Gindis players also learn world leadership in times of crisis, political marketing and assessment of the leadership skills of other leaders in the game, risk management, the connections between the political system and economic policy and the influence of these connections on macroeconomic factors, division of income and more.
No one wants less power, everyone wants more. Nevertheless, in Gindis, it is dangerous to exhibit too much power-lust, and to act openly to attain it. We must look fair and decent. We must therefore act with ingenuity. We must be friendly and at the same time wily, democratic and devious.
A talented Gindis player will learn in time to move in an indirect manner: to attack an opponent, he/she will wear kid gloves and smile sweetly.
Instead of using force or betrayal, good Gindis players get their way through bait, charm, deceit and complex strategy, and always planning a few steps ahead. Being a Gindis player requires constant alertness and tactical thought.
In life we deal with a paradox amazingly similar to the Gindis game. Everything must look cultured and polite, fair, democratic and refined. But if we play too strictly according to these rules, other players will trample us.
As in life, underneath the quiet and sparkling surface boils the dark murky lava of greed, envy, lust and hatred. The Gindis player learns an important lesson in life: outwardly we must respect the polite and appropriate behavior of people, but we learn very quickly to be careful and tactical in everything in life, as in the game. As Napoleon said, "Wear velvet gloves on an iron hand".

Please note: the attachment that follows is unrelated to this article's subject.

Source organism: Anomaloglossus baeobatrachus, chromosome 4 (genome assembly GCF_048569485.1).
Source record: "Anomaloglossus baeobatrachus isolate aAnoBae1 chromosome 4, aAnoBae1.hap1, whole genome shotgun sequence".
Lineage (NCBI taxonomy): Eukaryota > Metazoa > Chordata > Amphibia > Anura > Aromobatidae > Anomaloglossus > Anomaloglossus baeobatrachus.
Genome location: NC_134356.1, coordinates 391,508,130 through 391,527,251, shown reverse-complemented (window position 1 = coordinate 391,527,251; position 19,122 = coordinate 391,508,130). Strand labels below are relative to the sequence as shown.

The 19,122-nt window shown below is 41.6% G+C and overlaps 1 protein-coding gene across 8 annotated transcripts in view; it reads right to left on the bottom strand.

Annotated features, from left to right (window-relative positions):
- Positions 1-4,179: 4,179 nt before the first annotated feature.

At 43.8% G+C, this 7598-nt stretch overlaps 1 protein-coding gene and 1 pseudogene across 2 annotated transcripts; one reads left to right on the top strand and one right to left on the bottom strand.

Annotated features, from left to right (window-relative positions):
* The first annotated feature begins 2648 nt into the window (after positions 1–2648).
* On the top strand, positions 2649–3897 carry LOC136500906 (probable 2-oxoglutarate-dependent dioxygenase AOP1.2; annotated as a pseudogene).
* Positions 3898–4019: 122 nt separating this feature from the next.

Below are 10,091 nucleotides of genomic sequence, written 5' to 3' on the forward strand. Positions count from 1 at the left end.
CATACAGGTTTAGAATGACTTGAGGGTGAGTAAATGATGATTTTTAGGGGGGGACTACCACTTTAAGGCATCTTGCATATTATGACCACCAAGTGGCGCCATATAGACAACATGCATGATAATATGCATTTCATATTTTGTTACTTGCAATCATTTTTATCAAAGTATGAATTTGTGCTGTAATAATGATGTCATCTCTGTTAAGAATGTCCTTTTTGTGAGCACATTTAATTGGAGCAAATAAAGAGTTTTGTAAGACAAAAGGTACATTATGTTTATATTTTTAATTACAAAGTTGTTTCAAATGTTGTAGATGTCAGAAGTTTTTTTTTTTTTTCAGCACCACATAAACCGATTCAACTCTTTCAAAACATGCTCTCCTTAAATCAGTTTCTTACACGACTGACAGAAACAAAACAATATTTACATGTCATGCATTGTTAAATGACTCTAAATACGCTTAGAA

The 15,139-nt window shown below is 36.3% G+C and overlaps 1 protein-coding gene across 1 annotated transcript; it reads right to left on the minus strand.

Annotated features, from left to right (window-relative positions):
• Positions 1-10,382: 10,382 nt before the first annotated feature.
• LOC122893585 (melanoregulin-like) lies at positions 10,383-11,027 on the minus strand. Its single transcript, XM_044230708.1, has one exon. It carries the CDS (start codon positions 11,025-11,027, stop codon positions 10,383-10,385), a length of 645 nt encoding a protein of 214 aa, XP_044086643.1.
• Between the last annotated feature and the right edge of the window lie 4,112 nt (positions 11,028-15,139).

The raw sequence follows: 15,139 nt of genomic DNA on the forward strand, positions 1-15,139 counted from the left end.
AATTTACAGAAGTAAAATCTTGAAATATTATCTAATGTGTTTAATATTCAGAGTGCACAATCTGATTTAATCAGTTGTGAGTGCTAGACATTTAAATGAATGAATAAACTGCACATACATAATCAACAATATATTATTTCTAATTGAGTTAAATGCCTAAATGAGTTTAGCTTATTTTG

If you succeed as Gindis players to attain the skills of indirect behavior and hone it into an art - you will learn to entice, to charm, to con and to deceive your opponents in life and therefore you will have unimaginable power to deal with your everyday reality. If you are talented Gindis players you will have the ability to make people bend to your will without ever understanding what you did to them. And if they don't understand what you are doing they will not object nor hold it against you.
Use Gindis as a guide to the art of indirect behavior. By studying the game rules you can understand power and its characteristics. And through application of the rules and constant practice of the game you will succeed and flourish in the real world, looking like a perfect example of fairness, while actually being the personification of manipulation. You might even succeed in making peace.